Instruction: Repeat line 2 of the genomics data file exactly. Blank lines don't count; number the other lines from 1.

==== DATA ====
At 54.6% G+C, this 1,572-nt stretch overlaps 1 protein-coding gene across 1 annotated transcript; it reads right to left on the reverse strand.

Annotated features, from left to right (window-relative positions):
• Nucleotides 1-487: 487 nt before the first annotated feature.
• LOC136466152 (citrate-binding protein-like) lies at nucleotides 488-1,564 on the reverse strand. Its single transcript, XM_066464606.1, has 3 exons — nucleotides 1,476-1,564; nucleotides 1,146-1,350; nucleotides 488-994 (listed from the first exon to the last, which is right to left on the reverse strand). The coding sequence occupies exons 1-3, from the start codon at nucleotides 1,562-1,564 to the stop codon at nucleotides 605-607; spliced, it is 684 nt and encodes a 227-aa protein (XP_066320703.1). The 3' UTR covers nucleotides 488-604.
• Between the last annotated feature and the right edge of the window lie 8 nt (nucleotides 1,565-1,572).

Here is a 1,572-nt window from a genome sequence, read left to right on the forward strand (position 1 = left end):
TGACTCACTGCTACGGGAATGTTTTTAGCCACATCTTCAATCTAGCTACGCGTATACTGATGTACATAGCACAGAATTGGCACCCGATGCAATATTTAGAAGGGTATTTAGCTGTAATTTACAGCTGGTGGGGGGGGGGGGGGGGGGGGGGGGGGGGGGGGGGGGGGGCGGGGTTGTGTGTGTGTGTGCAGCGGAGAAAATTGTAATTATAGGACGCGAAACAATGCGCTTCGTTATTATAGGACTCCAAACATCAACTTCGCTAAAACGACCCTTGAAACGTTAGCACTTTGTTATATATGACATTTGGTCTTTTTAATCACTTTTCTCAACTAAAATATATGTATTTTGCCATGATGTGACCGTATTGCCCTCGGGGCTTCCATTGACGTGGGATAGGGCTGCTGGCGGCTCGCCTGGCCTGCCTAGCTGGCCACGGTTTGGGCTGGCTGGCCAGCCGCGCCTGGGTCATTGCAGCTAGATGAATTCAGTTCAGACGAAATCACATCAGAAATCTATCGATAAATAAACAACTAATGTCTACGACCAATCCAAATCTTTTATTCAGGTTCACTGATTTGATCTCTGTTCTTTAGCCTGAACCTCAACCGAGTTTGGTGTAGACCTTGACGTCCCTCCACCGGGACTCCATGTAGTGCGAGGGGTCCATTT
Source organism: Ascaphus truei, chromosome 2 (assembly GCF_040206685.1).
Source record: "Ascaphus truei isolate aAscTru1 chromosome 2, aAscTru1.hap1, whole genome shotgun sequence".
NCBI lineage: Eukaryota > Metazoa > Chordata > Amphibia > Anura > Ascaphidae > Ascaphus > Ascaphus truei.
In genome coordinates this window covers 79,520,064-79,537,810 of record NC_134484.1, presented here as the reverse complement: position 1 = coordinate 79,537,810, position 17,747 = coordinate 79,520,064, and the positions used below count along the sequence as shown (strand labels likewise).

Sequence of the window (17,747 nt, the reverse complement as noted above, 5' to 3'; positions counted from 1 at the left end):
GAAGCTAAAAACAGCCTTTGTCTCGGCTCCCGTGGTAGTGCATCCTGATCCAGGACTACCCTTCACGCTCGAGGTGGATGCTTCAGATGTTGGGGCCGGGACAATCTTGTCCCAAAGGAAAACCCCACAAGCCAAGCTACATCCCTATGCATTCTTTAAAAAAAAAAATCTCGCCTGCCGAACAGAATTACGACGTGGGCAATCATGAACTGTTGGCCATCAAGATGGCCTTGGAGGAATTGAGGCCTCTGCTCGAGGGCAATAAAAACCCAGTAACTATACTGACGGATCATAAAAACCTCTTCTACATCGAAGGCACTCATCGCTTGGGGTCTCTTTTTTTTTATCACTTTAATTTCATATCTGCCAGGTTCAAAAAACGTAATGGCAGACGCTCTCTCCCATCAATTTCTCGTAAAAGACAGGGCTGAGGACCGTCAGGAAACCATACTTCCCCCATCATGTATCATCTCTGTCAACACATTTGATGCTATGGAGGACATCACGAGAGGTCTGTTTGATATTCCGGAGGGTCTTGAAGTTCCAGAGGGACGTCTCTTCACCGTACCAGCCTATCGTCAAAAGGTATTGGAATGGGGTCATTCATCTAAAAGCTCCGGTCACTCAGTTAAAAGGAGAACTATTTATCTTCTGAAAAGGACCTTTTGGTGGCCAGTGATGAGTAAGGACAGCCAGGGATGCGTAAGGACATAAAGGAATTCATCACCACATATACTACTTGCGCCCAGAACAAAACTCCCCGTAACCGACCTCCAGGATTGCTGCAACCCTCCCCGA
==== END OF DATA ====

Annotated features, from left to right (window-relative positions):